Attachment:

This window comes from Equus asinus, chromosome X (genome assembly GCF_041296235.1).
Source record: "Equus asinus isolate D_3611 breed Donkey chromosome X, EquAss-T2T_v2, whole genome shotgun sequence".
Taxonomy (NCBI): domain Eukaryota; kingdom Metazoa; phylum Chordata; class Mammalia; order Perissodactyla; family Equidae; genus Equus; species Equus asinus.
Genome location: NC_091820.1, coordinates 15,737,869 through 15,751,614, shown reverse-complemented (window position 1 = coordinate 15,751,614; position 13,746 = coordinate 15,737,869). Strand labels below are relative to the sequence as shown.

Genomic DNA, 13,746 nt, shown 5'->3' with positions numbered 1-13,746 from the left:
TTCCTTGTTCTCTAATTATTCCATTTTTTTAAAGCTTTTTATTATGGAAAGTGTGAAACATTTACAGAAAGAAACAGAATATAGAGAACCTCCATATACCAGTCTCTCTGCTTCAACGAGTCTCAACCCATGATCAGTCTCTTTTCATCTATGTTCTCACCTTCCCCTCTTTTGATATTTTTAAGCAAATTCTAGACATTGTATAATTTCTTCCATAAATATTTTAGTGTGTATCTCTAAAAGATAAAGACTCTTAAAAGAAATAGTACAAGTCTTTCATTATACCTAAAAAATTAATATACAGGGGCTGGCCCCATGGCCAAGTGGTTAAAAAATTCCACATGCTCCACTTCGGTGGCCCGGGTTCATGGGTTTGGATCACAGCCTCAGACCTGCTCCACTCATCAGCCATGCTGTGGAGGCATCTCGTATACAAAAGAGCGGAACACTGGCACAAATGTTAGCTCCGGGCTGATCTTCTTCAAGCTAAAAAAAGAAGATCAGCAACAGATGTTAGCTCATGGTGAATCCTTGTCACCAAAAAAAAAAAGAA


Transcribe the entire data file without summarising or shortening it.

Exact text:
This window comes from Equus asinus, chromosome X (genome assembly GCF_041296235.1).
Source record: "Equus asinus isolate D_3611 breed Donkey chromosome X, EquAss-T2T_v2, whole genome shotgun sequence".
Taxonomy (NCBI): domain Eukaryota; kingdom Metazoa; phylum Chordata; class Mammalia; order Perissodactyla; family Equidae; genus Equus; species Equus asinus.
Genome location: NC_091820.1, coordinates 15,737,869 through 15,751,614, shown reverse-complemented (window position 1 = coordinate 15,751,614; position 13,746 = coordinate 15,737,869). Strand labels below are relative to the sequence as shown.

Genomic DNA, 13,746 nt, shown 5'->3' with positions numbered 1-13,746 from the left:
TTCCTTGTTCTCTAATTATTCCATTTTTTTAAAGCTTTTTATTATGGAAAGTGTGAAACATTTACAGAAAGAAACAGAATATAGAGAACCTCCATATACCAGTCTCTCTGCTTCAACGAGTCTCAACCCATGATCAGTCTCTTTTCATCTATGTTCTCACCTTCCCCTCTTTTGATATTTTTAAGCAAATTCTAGACATTGTATAATTTCTTCCATAAATATTTTAGTGTGTATCTCTAAAAGATAAAGACTCTTAAAAGAAATAGTACAAGTCTTTCATTATACCTAAAAAATTAATATACAGGGGCTGGCCCCATGGCCAAGTGGTTAAAAAATTCCACATGCTCCACTTCGGTGGCCCGGGTTCATGGGTTTGGATCACAGCCTCAGACCTGCTCCACTCATCAGCCATGCTGTGGAGGCATCTCGTATACAAAAGAGCGGAACACTGGCACAAATGTTAGCTCCGGGCTGATCTTCTTCAAGCTAAAAAAAGAAGATCAGCAACAGATGTTAGCTCATGGTGAATCCTTGTCACCAAAAAAAAAAAGAA